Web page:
Tag Archives: Common Good

Elements of Economic Management in Jesus’ Instruction: “Gather up the Leftover Fragments that Nothing may be Lost” (John 6:12). (Published)

John 6:1-15 reveals certain dispositions that characterize the success of Jesus’ earthly ministry. These include: his sensitivity to the needs of his people, dialogue and collaboration, charity, prayerful dependence on the Father, and prudent management of resources and the avoidance of wastage. These are equally and essentially Jesus’ teaching to all his followers. The avoidance of wastage and the prudent management of resources are underscored in Jesus’ insistence on preserving the fragments of the multiplied fish and loaves in John 6:12. An effective management of a nation’s resources requires among others, these two dispositions. In some nations of the world, and especially in the African continent, these virtues are sometimes taken for granted. The consequences often contribute to underdevelopment. Using the qualitative method of research this work undertakes a narrative exegesis of John 6:12. It uses, consequently, the instruction of Jesus therein as a model to suggest that accountability and frugality are indispensable instruments for any purposeful economic management strategy that is aimed at achieving development. It recommends accountability and the avoidance of waste at both individual and corporate levels

Keywords: Accountability, Common Good, Economic Management, Faith, John 6

Interrogating an Imposed Constitutionalism in Contemporary African Countries (Published)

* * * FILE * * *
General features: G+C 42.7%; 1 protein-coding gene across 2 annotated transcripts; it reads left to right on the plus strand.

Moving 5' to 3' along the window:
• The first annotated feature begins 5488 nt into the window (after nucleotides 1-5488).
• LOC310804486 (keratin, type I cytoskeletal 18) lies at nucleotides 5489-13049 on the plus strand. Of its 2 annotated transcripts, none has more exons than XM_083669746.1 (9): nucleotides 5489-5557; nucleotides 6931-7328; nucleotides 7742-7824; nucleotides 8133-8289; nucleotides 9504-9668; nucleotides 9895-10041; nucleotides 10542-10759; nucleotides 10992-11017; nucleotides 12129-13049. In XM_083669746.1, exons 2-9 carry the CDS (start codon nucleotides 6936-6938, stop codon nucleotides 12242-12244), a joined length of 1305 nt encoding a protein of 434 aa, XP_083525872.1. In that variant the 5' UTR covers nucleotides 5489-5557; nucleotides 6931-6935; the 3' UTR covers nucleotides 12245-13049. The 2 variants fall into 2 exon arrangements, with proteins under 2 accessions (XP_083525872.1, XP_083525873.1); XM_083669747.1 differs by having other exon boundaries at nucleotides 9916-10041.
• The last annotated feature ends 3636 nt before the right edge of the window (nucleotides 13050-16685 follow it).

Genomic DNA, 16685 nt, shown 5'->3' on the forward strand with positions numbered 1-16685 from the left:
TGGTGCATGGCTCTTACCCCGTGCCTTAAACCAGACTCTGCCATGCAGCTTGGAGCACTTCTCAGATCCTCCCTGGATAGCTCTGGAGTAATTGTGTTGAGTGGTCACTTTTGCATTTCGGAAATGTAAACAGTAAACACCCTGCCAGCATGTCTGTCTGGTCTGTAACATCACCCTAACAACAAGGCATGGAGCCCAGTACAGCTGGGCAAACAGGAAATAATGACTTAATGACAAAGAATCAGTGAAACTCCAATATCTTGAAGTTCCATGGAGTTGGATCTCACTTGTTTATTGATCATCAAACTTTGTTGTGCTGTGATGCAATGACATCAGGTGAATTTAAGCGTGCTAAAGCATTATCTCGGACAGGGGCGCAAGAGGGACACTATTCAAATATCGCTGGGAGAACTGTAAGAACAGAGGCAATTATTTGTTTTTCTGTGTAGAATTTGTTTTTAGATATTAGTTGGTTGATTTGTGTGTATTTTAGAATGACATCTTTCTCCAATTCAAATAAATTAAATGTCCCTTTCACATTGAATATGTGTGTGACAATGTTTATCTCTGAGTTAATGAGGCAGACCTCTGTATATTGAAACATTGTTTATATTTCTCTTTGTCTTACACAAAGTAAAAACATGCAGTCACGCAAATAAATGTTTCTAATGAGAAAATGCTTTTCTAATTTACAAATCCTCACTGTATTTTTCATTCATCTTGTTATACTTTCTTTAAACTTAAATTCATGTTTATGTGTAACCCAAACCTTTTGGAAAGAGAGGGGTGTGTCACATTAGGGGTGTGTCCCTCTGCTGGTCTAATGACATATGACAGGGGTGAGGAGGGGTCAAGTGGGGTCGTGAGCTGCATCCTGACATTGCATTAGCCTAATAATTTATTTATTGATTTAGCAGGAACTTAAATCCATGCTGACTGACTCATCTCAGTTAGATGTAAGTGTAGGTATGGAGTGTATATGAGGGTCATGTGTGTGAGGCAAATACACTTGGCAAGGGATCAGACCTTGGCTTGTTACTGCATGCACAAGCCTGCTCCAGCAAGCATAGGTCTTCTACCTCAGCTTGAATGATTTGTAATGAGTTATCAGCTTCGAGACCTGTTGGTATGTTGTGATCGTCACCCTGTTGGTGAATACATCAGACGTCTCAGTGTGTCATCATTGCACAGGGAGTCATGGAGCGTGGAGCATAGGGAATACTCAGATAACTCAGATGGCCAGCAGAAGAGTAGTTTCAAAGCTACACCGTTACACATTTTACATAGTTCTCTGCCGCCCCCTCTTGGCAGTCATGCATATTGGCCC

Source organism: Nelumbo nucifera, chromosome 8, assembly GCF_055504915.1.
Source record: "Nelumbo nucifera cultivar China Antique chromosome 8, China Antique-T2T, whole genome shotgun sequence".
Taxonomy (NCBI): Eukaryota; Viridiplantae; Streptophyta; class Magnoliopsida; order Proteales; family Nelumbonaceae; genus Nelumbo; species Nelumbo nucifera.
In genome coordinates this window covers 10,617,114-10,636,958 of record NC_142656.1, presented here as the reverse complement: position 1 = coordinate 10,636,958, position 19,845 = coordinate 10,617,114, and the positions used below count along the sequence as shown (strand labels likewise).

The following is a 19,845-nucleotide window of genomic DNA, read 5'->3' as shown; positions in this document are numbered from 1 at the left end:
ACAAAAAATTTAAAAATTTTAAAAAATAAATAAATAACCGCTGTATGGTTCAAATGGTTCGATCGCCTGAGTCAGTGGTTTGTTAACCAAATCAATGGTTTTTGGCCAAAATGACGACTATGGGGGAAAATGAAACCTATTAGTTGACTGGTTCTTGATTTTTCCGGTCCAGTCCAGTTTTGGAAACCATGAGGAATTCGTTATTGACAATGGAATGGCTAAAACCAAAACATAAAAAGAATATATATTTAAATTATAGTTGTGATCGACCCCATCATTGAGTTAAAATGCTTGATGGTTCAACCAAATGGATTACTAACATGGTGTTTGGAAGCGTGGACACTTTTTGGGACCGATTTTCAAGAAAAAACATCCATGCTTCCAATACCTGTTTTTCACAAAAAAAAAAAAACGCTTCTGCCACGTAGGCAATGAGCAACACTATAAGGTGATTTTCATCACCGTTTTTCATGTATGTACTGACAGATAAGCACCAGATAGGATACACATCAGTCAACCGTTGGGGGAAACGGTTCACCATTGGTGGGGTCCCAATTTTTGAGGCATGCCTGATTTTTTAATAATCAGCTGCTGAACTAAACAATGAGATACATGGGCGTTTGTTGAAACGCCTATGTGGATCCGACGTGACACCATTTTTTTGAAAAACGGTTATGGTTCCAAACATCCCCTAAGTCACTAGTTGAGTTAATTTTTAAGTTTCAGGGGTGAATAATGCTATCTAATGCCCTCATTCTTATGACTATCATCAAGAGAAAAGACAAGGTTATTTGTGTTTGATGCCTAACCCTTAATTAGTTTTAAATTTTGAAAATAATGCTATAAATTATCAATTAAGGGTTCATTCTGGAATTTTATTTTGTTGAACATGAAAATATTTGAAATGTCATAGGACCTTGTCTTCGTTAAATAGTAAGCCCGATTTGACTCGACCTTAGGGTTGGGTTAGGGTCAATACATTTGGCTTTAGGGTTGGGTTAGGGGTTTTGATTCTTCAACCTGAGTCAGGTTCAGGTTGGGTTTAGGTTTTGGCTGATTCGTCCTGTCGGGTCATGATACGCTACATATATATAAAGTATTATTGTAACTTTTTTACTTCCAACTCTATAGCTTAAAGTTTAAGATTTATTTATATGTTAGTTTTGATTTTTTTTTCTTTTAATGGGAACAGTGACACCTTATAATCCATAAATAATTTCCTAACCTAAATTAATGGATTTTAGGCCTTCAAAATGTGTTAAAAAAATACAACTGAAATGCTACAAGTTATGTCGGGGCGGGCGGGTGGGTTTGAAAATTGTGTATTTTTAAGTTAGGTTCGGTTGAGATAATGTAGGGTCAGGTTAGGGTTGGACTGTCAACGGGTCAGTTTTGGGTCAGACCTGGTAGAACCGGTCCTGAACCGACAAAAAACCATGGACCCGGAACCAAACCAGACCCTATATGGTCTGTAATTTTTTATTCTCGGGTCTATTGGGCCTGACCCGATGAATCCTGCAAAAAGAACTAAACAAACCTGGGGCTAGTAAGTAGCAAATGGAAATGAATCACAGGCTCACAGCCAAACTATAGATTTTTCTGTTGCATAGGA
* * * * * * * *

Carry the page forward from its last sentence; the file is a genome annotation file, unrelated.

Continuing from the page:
The work interrogates an imposed constitutionalism in contemporary African societies. We traced the development of imposed constitutionalism to 1945 when Japan was defeated and American drafted a constitution for Japanese which were described as old fashion and the present imposed constitutionalism been drafted and adopted under the shadow of gun; it happened in Yugoslavia, East Timor, Afghanistan and Iraq. Since majority of African states constitution are imposed, the work set out to examine the impact of imposed constitutionalism on contemporary African states. We discovered that the attempt by one country to impose a constitution on another country is bound to be a difficult task, more so when the reform is coming from outside. Because impose constitutionalism will bring with it a new culture, the cultural conditions that may not fixed in to the country concern. The work then suggests that the advanced countries should give the African opportunity to try their hand on their own constitution, the constitution that will fit in to the culture of the country concern. And the African on the other hand should endeavor to chose the best out of the crops of learned men endowed the continent to produce a constitution that will not only fit in to the culture but  that will take care of the common good of the citizen.

Keywords: African, Common Good, Constitution, Constitutionalism, Contemporary, Continent

Politicisation of the Counter-Insurgence Operations in Nigeria: Implication for the Political Economy (Published)

Political partisanship is a very intriguing game. However, the tendency among some megalomaniacs to politicise sensitive national issues has undermined Nigeria’s national interest as well as exacerbated its fragile security. Many political actors mainly from the two major political parties— PDP and APC— were more inclined to using incendiary utterances in order to score cheap political followership in the build up to the 2015 General Election. The study relied on documentary evidence through which data were generated for the validation of its hypothesis. It found that the inclination among these politicians and ethnic jingoists to politicise the counter-insurgence operations has not only sustained the insurgency but also undermined Nigeria’s political economy. Basically, it recommended the adoption of a non-partisan counter-insurgence approach as a remedy for Boko Haram insurgence.

Keywords: Boko Haram, Common Good, National Security, Political Economy, Politicisation